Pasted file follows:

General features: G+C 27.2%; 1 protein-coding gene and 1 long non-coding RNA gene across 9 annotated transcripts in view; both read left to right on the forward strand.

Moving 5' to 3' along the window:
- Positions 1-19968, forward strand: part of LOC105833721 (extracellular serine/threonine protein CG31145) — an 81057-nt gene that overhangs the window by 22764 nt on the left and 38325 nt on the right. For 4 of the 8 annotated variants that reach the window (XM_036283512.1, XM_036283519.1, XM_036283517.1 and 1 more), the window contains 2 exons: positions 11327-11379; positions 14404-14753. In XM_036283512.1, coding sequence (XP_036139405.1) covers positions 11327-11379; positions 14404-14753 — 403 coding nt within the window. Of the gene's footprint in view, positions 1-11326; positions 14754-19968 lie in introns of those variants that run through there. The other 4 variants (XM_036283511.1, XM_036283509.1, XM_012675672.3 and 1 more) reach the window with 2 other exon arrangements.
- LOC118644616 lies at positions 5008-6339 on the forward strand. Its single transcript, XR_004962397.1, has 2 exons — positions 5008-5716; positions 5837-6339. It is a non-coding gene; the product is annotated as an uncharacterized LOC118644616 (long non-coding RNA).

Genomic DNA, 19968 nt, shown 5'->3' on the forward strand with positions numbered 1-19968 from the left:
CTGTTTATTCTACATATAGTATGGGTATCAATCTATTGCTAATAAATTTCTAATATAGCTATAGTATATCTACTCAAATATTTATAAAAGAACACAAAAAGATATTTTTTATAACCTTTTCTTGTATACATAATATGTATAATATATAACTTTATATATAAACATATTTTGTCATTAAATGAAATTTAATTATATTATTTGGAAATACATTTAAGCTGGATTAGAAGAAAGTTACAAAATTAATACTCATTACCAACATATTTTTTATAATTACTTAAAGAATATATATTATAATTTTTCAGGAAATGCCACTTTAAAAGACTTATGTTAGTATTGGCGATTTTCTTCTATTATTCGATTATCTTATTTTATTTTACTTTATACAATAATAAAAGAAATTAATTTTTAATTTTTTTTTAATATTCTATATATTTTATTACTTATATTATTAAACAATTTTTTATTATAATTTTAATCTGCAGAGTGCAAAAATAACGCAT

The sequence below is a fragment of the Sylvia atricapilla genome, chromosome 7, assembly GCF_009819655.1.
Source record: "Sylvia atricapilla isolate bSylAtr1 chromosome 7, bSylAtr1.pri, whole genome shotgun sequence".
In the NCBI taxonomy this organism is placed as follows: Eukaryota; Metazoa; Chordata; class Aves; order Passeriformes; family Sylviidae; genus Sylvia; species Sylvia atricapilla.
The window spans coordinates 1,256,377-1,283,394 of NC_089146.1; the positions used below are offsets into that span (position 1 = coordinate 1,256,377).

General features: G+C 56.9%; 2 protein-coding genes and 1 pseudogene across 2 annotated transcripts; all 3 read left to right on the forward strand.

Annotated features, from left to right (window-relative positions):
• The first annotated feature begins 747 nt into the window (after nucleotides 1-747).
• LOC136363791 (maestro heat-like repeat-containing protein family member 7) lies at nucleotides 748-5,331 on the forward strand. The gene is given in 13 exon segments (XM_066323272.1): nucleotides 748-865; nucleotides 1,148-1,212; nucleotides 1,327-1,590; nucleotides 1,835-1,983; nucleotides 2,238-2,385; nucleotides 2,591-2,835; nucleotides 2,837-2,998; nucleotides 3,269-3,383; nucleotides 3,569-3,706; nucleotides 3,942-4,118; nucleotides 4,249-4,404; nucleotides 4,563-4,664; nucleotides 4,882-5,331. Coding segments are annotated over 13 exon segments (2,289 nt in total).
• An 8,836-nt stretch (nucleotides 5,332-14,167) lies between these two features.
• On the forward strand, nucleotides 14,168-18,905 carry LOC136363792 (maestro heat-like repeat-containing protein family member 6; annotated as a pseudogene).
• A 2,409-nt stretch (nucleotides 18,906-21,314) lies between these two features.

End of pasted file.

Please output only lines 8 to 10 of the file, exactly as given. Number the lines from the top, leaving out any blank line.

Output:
Source record: "Sylvia atricapilla isolate bSylAtr1 chromosome 7, bSylAtr1.pri, whole genome shotgun sequence".
In the NCBI taxonomy this organism is placed as follows: Eukaryota; Metazoa; Chordata; class Aves; order Passeriformes; family Sylviidae; genus Sylvia; species Sylvia atricapilla.
The window spans coordinates 1,256,377-1,283,394 of NC_089146.1; the positions used below are offsets into that span (position 1 = coordinate 1,256,377).